Prosecution expert says 'American Sniper' suspect not insane
STEPHENVILLE, Texas (AP) The ex-Marine charged with shooting "American Sniper" author Chris Kyle and another man was not legally insane, a prosecution expert said, suggesting the man may have gotten some of his ideas from the television show "Seinfeld."
Prosecutors called rebuttal witnesses Friday in the trial of Eddie Ray Routh, who is charged with killing Kyle and his friend Chad Littlefield. Routh's attorneys, who are pursuing an insanity defense, rested their case Thursday.
Dr. Randall Price, a forensic psychologist, testified Friday that Routh had a paranoid disorder made worse by his use of alcohol and marijuana, calling his condition "cannabis-induced psychosis."
"In my opinion, he did know what he was doing was wrong, and he did it anyway," Price said.
A defense witness, Dr. Mitchell H. Dunn, testified Thursday that Routh had schizophrenia and showed signs of the illness for as long as two years before the February 2013 shootings. Dunn said Routh described seeing neighbors and friends as turning into pig-human hybrids.
Price repeatedly accused Routh of "setting the stage" for an insanity defense. He suggested Routh may have gotten the idea from "Seinfeld" or the TV show "Boss Hog." In a "Seinfeld" episode, one character, Kramer, believes he has discovered a "pig-man."
"I don't know for a fact that he saw that episode of 'Seinfeld,' but I do know that he's watched "Boss Hog,'" Price said. "For a long time, he's talked a lot about pigs to a lot of people. So it's suspicious."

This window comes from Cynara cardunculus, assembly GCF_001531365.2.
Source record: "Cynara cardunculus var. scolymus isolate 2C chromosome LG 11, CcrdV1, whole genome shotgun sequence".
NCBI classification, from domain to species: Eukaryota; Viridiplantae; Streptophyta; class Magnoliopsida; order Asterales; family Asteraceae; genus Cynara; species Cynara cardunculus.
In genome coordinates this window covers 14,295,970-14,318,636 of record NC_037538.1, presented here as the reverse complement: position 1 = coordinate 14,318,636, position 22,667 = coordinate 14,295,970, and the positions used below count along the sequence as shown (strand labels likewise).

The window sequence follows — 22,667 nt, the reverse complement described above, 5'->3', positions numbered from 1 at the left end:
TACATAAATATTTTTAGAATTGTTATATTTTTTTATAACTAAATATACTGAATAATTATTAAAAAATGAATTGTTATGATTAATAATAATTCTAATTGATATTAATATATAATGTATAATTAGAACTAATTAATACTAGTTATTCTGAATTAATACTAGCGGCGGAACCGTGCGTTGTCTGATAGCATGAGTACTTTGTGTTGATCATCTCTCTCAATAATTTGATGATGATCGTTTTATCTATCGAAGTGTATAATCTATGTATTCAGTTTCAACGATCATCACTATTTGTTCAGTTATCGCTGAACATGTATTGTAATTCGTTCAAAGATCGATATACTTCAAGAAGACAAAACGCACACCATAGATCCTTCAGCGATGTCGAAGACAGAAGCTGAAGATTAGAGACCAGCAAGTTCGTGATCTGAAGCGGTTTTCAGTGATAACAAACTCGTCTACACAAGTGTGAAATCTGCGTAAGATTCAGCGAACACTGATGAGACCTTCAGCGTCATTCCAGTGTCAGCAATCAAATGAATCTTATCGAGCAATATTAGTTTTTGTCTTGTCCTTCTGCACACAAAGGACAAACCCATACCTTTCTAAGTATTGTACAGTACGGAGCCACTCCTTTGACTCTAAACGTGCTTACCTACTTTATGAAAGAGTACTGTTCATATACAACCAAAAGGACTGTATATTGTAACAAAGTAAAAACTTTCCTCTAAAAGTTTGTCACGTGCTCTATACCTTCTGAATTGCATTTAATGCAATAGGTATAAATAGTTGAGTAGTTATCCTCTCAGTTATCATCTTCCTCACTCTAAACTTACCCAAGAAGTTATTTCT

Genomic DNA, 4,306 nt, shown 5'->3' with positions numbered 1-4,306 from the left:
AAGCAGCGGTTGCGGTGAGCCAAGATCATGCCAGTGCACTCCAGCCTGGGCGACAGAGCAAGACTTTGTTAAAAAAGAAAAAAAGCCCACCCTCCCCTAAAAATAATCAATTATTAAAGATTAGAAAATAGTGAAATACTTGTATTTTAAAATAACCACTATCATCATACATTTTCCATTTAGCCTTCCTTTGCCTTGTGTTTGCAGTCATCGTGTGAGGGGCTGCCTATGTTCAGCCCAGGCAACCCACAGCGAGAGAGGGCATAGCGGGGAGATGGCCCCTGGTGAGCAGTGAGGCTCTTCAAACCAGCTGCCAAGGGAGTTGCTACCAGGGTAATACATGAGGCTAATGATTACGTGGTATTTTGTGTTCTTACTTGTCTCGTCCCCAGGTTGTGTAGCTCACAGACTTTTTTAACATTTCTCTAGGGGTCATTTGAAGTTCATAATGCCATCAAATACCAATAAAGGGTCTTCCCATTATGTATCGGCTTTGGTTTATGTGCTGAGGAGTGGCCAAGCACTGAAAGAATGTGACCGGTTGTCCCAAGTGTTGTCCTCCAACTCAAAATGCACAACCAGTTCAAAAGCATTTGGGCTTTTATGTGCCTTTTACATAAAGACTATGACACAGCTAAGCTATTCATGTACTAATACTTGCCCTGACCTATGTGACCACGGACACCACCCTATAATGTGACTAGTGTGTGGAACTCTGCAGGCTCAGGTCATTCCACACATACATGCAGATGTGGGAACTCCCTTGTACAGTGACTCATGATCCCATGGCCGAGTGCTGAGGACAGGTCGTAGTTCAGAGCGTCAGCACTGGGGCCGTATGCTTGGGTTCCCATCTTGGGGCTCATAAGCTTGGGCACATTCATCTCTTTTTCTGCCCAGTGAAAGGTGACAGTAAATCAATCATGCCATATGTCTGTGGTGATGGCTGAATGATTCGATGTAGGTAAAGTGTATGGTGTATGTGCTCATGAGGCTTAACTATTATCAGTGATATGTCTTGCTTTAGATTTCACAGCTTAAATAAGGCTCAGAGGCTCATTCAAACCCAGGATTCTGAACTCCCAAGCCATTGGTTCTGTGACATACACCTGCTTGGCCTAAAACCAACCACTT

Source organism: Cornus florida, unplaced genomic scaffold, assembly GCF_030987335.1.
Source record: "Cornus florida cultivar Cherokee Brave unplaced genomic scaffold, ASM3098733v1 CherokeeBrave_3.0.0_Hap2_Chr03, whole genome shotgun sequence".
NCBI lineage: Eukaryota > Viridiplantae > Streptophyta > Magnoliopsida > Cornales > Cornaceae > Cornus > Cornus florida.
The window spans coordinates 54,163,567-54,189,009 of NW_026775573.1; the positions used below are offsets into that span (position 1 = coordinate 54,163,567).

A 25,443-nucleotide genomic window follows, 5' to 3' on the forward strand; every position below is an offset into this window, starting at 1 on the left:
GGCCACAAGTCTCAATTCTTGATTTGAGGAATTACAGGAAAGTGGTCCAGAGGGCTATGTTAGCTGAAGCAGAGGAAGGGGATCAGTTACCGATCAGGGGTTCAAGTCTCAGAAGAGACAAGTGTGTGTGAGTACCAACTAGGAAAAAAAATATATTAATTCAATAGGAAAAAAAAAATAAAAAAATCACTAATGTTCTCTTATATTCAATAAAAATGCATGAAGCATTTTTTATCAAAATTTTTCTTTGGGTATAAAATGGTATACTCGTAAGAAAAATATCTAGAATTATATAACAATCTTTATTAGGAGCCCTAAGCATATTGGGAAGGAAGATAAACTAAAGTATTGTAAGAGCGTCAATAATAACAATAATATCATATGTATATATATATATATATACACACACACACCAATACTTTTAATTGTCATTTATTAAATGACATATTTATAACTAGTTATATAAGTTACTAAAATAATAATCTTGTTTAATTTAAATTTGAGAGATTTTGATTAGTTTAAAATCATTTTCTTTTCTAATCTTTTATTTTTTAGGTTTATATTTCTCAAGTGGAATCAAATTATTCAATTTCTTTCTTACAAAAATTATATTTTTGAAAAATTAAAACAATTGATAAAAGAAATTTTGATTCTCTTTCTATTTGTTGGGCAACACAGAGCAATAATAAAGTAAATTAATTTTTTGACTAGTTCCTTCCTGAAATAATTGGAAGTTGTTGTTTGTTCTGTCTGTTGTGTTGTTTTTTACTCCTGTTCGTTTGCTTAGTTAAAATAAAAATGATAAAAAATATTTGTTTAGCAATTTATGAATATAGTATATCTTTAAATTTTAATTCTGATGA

He said Routh's actions do not meet the legal definition of insanity under state criminal law.
The 27-year-old Routh faces mandatory life in prison without parole if convicted of capital murder, since prosecutors have said they are not seeking the death penalty. The jury can also find Routh not guilty by reason of insanity, in which case the trial judge can begin proceedings to have Routh committed.
Interest in the trial has been driven by the Oscar-nominated film based on Kyle's life. The movie ends with a depiction of Kyle meeting Routh, who he was taking to a gun range after Routh's mother asked Kyle to help her troubled son.
Routh's friends and family have testified that his behavior in the weeks before the shootings was increasingly erratic. They said he acted as if he believed that someone was going to hurt him and that the government was listening to him.
Kyle made more than 300 kills as a sniper for SEAL Team 3, according to his own count. After leaving the military, he volunteered with veterans facing mental health problems, often taking them shooting.